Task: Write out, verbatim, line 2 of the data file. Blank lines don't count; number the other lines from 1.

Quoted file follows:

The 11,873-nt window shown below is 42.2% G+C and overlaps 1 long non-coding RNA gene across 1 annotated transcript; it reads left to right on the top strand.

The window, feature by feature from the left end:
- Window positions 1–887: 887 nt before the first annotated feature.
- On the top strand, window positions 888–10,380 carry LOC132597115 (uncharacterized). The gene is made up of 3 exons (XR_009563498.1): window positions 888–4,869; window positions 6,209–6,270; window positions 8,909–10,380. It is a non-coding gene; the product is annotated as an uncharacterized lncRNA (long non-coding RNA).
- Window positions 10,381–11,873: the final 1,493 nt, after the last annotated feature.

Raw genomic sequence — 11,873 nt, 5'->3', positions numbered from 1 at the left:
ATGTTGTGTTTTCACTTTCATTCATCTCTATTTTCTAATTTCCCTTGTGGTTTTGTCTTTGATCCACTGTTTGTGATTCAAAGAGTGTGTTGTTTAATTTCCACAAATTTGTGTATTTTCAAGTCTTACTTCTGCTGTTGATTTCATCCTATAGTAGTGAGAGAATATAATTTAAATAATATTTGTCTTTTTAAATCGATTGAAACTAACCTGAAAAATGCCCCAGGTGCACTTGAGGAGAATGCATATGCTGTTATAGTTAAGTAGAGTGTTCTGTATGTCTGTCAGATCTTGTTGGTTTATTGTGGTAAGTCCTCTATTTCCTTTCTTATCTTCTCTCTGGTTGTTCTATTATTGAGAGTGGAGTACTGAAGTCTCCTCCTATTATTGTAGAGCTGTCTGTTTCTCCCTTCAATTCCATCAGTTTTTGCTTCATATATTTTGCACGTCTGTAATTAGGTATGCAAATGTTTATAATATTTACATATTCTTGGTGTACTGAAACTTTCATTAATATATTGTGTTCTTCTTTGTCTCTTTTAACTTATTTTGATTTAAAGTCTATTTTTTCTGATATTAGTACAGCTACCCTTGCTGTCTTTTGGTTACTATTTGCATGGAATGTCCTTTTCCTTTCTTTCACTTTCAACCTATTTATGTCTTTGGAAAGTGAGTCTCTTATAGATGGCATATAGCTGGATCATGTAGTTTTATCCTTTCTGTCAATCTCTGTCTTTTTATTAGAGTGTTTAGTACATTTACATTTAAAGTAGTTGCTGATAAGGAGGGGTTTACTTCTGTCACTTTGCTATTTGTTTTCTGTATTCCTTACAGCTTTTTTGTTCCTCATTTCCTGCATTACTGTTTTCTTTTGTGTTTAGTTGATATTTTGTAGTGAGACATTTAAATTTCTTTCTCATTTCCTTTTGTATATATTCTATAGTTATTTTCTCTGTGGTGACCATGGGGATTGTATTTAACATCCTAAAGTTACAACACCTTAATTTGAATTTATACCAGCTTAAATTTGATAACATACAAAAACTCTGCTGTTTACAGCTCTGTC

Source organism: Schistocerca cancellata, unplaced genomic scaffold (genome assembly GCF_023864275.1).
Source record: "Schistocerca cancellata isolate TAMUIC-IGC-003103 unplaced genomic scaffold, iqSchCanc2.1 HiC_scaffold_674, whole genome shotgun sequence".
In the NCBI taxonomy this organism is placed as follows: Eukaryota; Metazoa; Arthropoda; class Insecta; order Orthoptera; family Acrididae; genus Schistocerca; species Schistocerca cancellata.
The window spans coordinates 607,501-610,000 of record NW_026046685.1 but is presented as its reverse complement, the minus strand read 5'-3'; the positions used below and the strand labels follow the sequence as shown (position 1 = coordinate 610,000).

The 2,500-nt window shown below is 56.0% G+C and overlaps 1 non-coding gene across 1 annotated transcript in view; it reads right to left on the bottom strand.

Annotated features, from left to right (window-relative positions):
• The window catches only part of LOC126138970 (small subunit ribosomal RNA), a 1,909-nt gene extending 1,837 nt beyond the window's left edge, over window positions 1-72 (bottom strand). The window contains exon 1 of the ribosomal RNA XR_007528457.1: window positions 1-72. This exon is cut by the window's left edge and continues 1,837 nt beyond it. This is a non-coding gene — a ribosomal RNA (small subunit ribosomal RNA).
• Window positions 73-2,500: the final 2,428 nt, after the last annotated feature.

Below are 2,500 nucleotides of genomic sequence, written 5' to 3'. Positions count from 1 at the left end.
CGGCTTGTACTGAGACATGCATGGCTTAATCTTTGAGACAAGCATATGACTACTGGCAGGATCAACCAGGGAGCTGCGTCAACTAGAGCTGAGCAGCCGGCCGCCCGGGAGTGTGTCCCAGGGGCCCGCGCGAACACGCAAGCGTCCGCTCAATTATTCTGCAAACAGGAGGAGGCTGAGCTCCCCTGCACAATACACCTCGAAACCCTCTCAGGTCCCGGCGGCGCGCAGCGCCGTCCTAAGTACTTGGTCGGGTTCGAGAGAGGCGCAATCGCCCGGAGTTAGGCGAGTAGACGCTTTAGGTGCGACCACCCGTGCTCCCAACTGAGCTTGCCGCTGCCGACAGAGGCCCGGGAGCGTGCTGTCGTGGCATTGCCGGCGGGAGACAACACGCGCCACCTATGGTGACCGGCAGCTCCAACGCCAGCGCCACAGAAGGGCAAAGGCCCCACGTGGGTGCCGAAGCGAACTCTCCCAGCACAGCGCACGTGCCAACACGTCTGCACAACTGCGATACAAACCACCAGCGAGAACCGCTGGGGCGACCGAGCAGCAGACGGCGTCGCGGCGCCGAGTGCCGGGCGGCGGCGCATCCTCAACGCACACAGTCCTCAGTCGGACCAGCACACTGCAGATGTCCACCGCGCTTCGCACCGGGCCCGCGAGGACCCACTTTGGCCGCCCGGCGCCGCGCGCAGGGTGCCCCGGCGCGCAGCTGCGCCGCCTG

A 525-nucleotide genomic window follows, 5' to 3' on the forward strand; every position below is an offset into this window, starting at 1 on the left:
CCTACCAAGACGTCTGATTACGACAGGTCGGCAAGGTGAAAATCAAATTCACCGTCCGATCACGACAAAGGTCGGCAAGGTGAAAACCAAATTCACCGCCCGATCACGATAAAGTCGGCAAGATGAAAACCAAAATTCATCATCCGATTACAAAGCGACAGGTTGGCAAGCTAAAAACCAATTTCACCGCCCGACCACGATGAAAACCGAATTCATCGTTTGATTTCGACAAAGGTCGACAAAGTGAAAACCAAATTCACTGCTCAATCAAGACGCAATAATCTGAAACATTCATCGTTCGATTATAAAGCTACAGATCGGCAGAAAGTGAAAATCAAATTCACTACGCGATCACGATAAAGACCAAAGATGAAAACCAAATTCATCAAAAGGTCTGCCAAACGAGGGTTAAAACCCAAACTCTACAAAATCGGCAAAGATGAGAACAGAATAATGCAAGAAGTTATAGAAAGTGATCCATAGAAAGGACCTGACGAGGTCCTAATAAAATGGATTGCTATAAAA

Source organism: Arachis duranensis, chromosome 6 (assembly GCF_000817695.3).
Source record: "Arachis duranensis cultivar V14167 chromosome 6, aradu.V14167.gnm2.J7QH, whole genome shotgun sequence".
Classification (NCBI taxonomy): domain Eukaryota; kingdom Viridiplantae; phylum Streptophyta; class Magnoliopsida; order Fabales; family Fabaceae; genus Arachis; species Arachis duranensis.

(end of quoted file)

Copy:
The window, feature by feature from the left end: